Tuesday, December 15, 2009

This Week in Reading December 13 - 19

Authors born this week -

Novelists and Story Writers
Jane Austen, Mary Russell Mitford, Italo Svevo, Saki, Ford Madox Ford, Erksine Caldwell, Betty Smith, Laurens Van der Post, Penelope Fitzgerald, Shirley Jackson, John Kennedy Toole, Edna O’Brien

Poets and Playwrights
Poets: Heinrich Heine,
John Greenleaf Whittier, Paul Eluard, Rafael Alberti, Muriel Rukeyser Playwrights and Screenwriters: Aphra Behn, Carlo Gozzi, Maxwell Anderson, Noel Coward, Abe Burrows, Jean Genet, Kenneth Patchen, Stephen Spielberg

Thinkers, Believers, Scientists, Historians, Biographers
George Santayana Believers: Jaroslav Pelikan Scientists: Margaret Meade, Freeman J. Dyson Historians: Carter Woodson, Alison Plowden

Humorists, Essayists, Editors and Critics, Journalists, Officials, Media and Others
William Safire, Frank Deford, Chris Matthews Editors and Critics: Roger Fry, V. S. Pritchett, Alan Bullock, Leonard Maltin, Michelangelo Signorile, Miles Marshall Lewis Journalists: Mary Livermore, Drew Pearson, Ellen Willis, Lesley Stahl, Lester Bangs Officials: George Shultz Media and Others: Jacques Pepin

Mystery / Crime / Suspense Writers
Ross MacDonald Crime: Mike McAlary

Fantasy / Science Fiction Writers
Alred Bester, Jack L. Chalker,
Michael Moorcock, Tamora Pierce Science Fiction: Arthur C.Clarke, Randall Garrett, Philip K. Dick

Visual Artists
Graphic Novelists:
J. M. DeMatteis

Young People’s Writers
Teens: Jacqueline Wilson

Events to read about this week:
Steroids in baseball, Nostradamus, reaching the South Pole, Bill of Rights, Basketball, Beethoven, Boston Tea Party, “A Christmas Carol”, the Wright Brothers, “The Simpsons”, Paul Klee, NFL, Poor Richard, “The Music Man”

This Week’s Questions:
There are a lot of critics of various kinds this week and some authors wrote criticism. Which ones said these?

"One recalls how much the creative impulse of the best-sellers depends upon self-pity. It is an emotion of great dramatic potential."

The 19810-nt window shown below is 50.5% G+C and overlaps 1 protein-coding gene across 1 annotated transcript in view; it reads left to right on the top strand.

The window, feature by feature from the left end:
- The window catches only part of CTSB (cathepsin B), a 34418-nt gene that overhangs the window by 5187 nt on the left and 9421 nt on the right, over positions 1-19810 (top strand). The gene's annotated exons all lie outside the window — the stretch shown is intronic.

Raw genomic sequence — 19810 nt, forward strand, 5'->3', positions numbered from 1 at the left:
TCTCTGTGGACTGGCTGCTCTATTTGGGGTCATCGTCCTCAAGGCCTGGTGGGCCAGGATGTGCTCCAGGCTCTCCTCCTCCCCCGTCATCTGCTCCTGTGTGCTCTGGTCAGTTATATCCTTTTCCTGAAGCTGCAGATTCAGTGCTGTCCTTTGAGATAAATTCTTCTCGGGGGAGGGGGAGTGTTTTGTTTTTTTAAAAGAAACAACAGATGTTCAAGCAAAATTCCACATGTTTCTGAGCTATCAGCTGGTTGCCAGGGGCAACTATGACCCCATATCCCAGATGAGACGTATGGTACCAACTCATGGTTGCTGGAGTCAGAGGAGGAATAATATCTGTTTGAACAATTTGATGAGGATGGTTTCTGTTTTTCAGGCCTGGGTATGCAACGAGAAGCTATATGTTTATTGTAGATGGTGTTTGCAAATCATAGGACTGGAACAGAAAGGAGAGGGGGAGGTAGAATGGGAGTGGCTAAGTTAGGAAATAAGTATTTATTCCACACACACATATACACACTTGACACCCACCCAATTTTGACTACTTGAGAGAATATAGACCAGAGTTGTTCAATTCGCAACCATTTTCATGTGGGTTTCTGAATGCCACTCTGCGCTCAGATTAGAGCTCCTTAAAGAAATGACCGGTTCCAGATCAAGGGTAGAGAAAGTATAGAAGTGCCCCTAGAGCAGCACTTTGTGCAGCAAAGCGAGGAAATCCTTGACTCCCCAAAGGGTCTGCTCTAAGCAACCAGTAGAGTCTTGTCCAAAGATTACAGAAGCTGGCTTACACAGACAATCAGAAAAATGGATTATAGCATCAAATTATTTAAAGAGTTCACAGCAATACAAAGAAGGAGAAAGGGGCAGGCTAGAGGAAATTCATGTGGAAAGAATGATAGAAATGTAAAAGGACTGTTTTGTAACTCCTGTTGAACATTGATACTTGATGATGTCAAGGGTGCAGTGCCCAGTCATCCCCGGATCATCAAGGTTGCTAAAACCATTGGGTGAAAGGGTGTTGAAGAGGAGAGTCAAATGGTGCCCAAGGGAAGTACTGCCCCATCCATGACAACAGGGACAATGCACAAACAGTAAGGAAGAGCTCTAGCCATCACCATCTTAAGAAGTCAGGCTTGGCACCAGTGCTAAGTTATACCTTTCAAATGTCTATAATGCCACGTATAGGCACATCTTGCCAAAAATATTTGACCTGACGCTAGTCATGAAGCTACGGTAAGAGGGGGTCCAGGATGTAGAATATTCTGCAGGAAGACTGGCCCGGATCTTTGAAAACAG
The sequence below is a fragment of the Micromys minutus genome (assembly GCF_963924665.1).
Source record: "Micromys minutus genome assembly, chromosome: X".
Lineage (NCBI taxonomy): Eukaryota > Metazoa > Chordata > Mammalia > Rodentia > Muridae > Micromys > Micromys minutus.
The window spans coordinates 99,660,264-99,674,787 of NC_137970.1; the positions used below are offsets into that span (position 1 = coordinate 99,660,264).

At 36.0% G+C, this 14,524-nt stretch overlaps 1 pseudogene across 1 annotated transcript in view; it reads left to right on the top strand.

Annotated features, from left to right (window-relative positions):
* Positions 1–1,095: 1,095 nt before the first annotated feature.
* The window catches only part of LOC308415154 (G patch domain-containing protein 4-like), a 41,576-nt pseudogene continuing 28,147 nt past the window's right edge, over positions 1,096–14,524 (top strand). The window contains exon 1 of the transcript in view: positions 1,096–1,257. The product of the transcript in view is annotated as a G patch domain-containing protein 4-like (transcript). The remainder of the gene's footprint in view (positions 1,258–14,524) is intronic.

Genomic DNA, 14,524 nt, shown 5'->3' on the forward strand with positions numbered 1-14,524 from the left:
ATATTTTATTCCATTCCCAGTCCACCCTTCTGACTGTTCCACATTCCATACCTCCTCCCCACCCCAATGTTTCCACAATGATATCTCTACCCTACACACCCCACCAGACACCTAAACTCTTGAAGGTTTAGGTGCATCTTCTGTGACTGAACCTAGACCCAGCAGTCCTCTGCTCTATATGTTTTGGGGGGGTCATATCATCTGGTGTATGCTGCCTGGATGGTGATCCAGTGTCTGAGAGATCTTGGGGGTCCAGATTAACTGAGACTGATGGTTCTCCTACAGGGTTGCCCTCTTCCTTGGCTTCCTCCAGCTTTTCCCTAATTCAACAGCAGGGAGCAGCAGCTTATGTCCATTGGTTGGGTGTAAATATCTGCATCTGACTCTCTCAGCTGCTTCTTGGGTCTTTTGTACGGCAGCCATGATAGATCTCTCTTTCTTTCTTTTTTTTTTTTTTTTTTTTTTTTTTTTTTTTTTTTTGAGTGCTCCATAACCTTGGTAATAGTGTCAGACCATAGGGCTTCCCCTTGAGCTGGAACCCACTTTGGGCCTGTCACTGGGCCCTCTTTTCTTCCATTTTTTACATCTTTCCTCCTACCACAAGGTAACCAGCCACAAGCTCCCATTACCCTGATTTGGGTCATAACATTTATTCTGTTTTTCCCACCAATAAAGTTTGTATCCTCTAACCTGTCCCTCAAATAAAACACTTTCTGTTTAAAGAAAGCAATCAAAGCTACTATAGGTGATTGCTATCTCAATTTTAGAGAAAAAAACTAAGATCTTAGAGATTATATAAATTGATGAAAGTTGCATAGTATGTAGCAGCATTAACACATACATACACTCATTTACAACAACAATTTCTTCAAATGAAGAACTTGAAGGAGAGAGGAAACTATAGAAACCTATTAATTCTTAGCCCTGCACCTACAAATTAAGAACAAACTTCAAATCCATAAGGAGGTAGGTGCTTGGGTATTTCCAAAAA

"Avoid cliches like the plague; seek viable alternatives."

"It is a fact that nine-tenths of the HUMAN RACE never have and never will think for themselves, about anything."

" ... the artist's business is not merely the reproduction and literal copying of things seen: -- ... he is expected in some way or other to misrepresent and distort the visual world."

"To achieve harmony in bad taste is the height of elegance."

Answer to Last Week’s Questions:
Willa Cather was one of a few Americans who most deserved a Nobel Prize in Literature but was not awarded one, although she did win a Pulitzer. One American winner of the Nobel prize, Sinclair Lewis, suggested she, among others, should have received it. Perhaps she lamented not having been given it as one of her later novels, The Professor's House, shows the disillusionment of a winner of a very prestigious literary prize. Cather, who is known more these days for the frequently assigned O Pioneers! and My Antonia, wrote often about unfullfilled desires. Though decidedly reactionary, lamenting the past, and not at all feminist for an ambitious woman on her own, she probably was not able to admit to herself or to others her true feelings about her own nature in that time.

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